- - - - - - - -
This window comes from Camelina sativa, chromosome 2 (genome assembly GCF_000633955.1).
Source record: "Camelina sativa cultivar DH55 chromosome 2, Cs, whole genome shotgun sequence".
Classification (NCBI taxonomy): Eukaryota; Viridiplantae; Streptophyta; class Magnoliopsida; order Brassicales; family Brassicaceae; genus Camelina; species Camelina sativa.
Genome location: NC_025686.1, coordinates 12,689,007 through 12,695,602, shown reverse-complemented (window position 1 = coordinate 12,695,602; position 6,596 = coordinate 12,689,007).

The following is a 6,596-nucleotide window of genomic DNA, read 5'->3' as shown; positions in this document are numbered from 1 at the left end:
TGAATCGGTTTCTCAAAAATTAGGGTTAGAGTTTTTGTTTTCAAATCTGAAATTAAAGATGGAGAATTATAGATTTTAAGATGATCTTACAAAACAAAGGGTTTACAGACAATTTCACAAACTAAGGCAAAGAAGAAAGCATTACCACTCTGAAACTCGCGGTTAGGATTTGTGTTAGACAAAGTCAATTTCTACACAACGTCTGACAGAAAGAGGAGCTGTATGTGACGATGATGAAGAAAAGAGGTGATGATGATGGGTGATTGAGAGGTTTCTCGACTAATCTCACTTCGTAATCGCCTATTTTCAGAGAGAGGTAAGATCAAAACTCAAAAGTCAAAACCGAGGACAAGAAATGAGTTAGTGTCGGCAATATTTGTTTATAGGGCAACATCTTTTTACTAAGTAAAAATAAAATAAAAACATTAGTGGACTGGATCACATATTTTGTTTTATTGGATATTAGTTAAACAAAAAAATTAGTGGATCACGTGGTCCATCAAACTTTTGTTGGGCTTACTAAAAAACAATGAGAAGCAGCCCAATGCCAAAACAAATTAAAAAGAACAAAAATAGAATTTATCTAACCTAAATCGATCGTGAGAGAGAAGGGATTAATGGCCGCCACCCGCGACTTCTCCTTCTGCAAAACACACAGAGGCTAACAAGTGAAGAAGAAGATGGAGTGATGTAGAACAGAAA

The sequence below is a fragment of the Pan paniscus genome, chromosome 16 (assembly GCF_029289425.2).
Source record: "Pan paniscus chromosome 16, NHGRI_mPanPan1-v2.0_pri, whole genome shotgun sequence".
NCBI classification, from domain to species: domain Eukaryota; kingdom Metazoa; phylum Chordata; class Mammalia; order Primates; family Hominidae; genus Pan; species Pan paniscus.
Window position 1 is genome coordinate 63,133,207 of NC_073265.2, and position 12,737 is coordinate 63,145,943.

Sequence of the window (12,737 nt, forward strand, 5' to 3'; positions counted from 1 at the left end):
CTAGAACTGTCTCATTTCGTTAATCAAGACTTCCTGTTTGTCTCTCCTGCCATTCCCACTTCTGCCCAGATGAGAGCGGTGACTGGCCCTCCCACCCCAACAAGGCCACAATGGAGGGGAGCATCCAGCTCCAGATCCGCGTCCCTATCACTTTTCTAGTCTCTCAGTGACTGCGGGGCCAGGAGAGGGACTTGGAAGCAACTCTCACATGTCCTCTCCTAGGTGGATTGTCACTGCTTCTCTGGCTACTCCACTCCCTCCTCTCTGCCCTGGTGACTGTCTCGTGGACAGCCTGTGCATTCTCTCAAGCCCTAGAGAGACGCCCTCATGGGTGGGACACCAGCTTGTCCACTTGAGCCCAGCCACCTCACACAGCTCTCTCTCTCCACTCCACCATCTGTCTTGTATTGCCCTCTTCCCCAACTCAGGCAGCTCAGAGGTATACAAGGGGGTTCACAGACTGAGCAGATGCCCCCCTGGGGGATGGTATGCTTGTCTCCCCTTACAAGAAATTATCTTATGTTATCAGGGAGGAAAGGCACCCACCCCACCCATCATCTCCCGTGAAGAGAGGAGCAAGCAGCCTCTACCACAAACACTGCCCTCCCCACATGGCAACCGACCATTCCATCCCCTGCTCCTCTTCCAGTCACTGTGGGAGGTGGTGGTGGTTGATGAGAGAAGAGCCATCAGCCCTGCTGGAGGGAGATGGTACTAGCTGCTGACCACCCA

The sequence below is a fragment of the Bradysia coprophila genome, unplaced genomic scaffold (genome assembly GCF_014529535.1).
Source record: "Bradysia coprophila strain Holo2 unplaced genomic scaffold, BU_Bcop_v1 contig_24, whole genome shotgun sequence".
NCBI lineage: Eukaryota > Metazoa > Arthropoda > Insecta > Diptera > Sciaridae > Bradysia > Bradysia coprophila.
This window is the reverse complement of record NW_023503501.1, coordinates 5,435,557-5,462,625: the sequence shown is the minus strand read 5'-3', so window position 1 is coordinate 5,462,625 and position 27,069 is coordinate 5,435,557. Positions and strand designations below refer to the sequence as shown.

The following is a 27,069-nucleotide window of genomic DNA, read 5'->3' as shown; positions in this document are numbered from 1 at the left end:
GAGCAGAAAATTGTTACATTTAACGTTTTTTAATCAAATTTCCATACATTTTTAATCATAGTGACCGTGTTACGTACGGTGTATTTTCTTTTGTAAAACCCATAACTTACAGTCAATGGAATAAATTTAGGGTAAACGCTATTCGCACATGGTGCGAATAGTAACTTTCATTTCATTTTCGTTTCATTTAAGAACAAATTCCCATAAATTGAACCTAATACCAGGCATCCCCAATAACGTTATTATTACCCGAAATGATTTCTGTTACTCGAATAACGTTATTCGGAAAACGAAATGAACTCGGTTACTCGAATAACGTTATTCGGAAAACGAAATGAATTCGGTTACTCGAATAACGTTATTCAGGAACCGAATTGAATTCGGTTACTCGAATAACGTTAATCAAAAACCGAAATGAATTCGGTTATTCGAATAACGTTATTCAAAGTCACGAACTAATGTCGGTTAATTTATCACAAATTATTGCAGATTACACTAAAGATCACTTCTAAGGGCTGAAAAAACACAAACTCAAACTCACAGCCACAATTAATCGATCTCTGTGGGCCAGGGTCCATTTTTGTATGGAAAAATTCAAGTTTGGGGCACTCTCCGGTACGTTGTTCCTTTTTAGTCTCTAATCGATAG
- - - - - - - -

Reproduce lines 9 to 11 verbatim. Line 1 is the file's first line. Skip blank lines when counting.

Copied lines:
NCBI classification, from domain to species: domain Eukaryota; kingdom Metazoa; phylum Chordata; class Mammalia; order Primates; family Hominidae; genus Pan; species Pan paniscus.
Window position 1 is genome coordinate 63,133,207 of NC_073265.2, and position 12,737 is coordinate 63,145,943.

Sequence of the window (12,737 nt, forward strand, 5' to 3'; positions counted from 1 at the left end):